I have been battling our local electric company for months now over what is clearly a billing error in the eyes of everyone except JCP&L. The first bill we got here in the new residence was $250. My previous lifetime average (about 30 years' history) electric bills were in the $50-$60 range. This house has fewer electrical appliances than anywhere I've lived before. And since the first bill, our bills have returned to the normal range.
Sounds like something was out of whack with the initial bill, right?
That's what I thought. In fact, I'm pretty damned sure that what happened was that we were tagged with the debit balance owed by the prior resident. She was on a budget payment plan, and at the end of the summer (when the residence switched hands), she probably owed money because the summer is the peak usage time of the year with the central AC. Somehow, that got rolled over to our first bill. OR the meter was mis-read - JCP&L told me the readings are 100% visual, no POS scanners, no digital images, etc. The meter reader person just eyeballs the little dials and writes down the number that becomes a figure in the calculation of your charges. I'm just guessing about the cause of the errors, but they sound likely. More likely than me spending $250 a month on an electric bill for a month when we weren't here full time yet, didn't have TVs hooked up yet, have ONLY electric fridge and microwave and the usual lamps and laptops plugged in.
I challenged the bill upon receipt, and it's been a very amusing struggle ever since. JCP&L refuses to look into it, saying only that there's no problem with the meter. I filed a complaint with the BPU, but they're state-appointed staff (as in "I'm just putting in my last 2-3 years before I collect my pension, and if I ignore this lady long enough she'll go away"). Today, speaking to the guy at the BPU, he told me in essence: "JCP&L says that's your bill and we have no reason not to believe it."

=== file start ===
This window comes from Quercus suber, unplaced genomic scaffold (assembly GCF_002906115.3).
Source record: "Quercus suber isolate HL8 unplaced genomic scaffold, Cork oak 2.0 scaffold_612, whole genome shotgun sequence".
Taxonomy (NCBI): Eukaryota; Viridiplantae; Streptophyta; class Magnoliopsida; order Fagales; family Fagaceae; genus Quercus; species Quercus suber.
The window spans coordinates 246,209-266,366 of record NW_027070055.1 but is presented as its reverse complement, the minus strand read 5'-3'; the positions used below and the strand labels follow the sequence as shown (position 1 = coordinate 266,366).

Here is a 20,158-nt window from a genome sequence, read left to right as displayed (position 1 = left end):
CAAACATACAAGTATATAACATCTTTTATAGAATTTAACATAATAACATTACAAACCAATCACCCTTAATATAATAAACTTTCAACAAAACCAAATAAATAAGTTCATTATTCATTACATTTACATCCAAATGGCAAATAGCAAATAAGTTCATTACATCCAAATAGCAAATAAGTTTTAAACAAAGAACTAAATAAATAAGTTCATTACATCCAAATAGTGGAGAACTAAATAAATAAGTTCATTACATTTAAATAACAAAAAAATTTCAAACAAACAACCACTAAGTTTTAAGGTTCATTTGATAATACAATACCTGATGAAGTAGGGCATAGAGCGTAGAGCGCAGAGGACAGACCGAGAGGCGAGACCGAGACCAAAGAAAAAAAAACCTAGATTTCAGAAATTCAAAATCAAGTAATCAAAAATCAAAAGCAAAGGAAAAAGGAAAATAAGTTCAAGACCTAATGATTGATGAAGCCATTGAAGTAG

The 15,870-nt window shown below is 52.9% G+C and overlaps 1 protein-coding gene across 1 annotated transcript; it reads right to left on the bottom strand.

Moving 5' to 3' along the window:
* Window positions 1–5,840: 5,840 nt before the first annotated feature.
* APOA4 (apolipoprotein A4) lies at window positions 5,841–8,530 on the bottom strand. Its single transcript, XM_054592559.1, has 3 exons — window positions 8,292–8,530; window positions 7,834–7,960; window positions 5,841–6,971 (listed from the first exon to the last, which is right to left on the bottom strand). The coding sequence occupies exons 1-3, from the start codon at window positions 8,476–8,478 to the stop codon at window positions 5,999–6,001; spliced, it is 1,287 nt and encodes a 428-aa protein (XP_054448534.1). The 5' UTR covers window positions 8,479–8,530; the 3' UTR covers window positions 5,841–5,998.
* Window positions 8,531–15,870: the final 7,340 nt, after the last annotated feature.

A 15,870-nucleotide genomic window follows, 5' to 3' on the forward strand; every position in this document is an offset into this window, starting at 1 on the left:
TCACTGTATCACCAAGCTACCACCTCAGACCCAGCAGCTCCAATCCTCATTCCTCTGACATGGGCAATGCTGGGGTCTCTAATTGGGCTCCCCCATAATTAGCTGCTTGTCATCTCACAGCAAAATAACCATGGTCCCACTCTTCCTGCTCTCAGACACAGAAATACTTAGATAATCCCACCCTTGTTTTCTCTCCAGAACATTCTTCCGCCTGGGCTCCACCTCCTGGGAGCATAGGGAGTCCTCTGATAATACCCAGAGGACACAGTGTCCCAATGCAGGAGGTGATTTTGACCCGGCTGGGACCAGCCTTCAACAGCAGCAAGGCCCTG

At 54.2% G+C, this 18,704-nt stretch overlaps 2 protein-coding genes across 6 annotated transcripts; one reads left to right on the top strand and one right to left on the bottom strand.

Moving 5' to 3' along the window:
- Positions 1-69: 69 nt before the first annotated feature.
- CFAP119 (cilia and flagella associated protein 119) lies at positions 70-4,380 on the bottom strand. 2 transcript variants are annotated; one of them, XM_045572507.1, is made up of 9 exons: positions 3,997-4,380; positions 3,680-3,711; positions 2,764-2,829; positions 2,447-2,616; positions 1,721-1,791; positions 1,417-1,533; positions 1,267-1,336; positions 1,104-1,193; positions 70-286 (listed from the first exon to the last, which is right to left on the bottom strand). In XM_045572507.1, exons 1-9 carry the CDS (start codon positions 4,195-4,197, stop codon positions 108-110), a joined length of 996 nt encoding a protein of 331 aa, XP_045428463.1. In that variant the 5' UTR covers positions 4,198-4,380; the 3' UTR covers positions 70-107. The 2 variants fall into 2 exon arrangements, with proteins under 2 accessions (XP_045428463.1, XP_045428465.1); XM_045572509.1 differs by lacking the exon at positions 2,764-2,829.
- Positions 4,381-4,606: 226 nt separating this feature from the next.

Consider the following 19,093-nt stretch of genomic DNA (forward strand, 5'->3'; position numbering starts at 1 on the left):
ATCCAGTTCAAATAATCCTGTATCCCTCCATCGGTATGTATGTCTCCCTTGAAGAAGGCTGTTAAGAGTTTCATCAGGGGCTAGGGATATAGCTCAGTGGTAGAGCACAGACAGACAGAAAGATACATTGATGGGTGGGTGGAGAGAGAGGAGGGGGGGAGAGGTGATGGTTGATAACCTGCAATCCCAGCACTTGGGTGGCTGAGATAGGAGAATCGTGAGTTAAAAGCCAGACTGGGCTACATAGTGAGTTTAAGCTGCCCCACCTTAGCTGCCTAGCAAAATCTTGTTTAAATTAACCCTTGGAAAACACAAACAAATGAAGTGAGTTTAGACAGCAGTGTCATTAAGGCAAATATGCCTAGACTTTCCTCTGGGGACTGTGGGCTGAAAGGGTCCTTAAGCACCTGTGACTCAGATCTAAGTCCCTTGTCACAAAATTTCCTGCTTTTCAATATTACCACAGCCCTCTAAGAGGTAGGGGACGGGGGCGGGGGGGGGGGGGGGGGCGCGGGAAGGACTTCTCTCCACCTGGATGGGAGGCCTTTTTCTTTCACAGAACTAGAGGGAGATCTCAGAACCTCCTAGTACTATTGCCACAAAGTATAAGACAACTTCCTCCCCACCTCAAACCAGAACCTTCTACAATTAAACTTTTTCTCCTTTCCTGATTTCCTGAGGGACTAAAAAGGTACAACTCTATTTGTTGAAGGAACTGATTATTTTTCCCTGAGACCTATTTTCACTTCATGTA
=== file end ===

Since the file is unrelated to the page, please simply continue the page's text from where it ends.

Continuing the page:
No, they didn't bother checking any records, just read JCP&L's response.
The guy (Douglas Dickson, of the Consumer Affairs division of the BPU, FYI) then told me that if I wanted, I could file a request for a hearing. "BUT BE AWARE YOU WILL PROBABLY HAVE TO GO TO A HEARING IN NEWARK IN FRONT OF A JUDGE . . . . "
He didn't say it in caps of course, but he said it sternly as if "You really don't want to do this cuz you'll lose anyway." And according to the BPU website, I get to incur the charges for the required court reporter whether I win or lose. Only in NJ.
After spending some time later today researching the success/failure of cases brought against JCP&L, I am waving the white flag, not taking it any further, going to pay the disputed amount, and try to move on with life.
Our utilities and BPU staff here in NJ are one effed up, incestuous, appointed bunch of eejits who apparently took their training in problem resolution from Comcast. (And I will mention here that Comcast is awesome these days compared to where they were when I used to complain about them weekly. It's possible all their eejit staff were fired and now work for the state?)
I could continue the fight. I have a good record of righting wrongs. I won a fight against a multi-national corporation once. But these days, I guess I have more important things to do and less time. I am going to give up knowing that I was right and not caring if I proved my point.
I think accepting things like this is the hardest challenge for me in life. I have always fought to prove my point when I'm right, to get the last word. But I'm getting better at realizing sometimes, it just isn't worth it - the time, the stress, the expense, or the brainpower.
It actually shows more strength to let it go.